One of the country’s largest chambers is planning to be the first to publish details of barristers’ incomes and caseloads, which would enable comparisons to be made based on gender and ethnicity.
David Anderson, head of corporate services and company secretary of St John’s Buildings Chambers, told Legal Futures the chambers was “proud of what we’ve achieved” on diversity and wanted to do more.
Mr Anderson said the members’ prospectus published by the chambers last summer was the first of its kind in giving details of the cost of joining chambers and the expenses barristers pay.
St John’s Buildings Chambers, which has 245 barristers, operates from four buildings in Manchester, Sheffield, Chester and Liverpool. Each of its members owns an equal number of shares in the service company that owns the buildings.
According to the prospectus, new members have to pay just over £25,700 for their shares. Mr Anderson said “buying-in options” were available for younger barristers.
Expenses are billed on a sliding scale of between 9.5% and 14% of income, plus a standing monthly charge of £125.
Mr Anderson said the chambers wanted to include in the next version of the prospectus later this year details of barristers’ incomes, with a breakdown by gender and ethnicity, and caseloads, with a breakdown by gender, ethnicity and age.
Until now, St John’s has published only the diversity data that it was required to do by the Bar Standards Board.
Mr Anderson said the prospectus had had a positive impact “both on the number of applications we are receiving and on the diversity of our applicants”.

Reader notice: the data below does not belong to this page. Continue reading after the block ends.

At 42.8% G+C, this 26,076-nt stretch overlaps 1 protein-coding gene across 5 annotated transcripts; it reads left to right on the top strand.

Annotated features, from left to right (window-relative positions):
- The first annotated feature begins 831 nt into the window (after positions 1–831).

What the chambers had not seen was “a large number of London-based applicants looking to relocate out of the Inns of Court following the pandemic”, although that is a trend he expected to see as barristers realised the “fantastic opportunities” outside the capital, both in quality of work and life.
“Historically, chambers have been very reserved when it comes to publicising what they charge by way of expenses, for fear of other chambers undercutting them.”
He said St John’s took a “deliberate decision to take pride in the exceptional team and range of services we offer and the value that represents” so other barristers could compare it to their own chambers.
Ethnicity has “no impact” on members’ income, with the percentage of income going to BAME members “directly reflecting the percentage of BAME members”.
Some 44% of the set’s barristers were female in 2020 but accounted for only 36% of fee receipts.
However, there was a “clear explanation” for this, Mr Anderson said: 84% of those working flexibly were female and when flexible workers were removed from the comparison, the chambers fell “only very slightly short” of having equal earnings by gender.
This was “largely driven” by the higher percentage of senior barristers with over 20 years’ call being male, a gap that continued to close.
“There are other factors that also influence briefing decisions taken by our clients and that we work with clients to address.”
Bar Standards Board research published last week showed that the average income of female barristers was only 53% of male barristers.
He added that seven pupils were recruited this time last year, five of whom were women and three from ethnic minority backgrounds.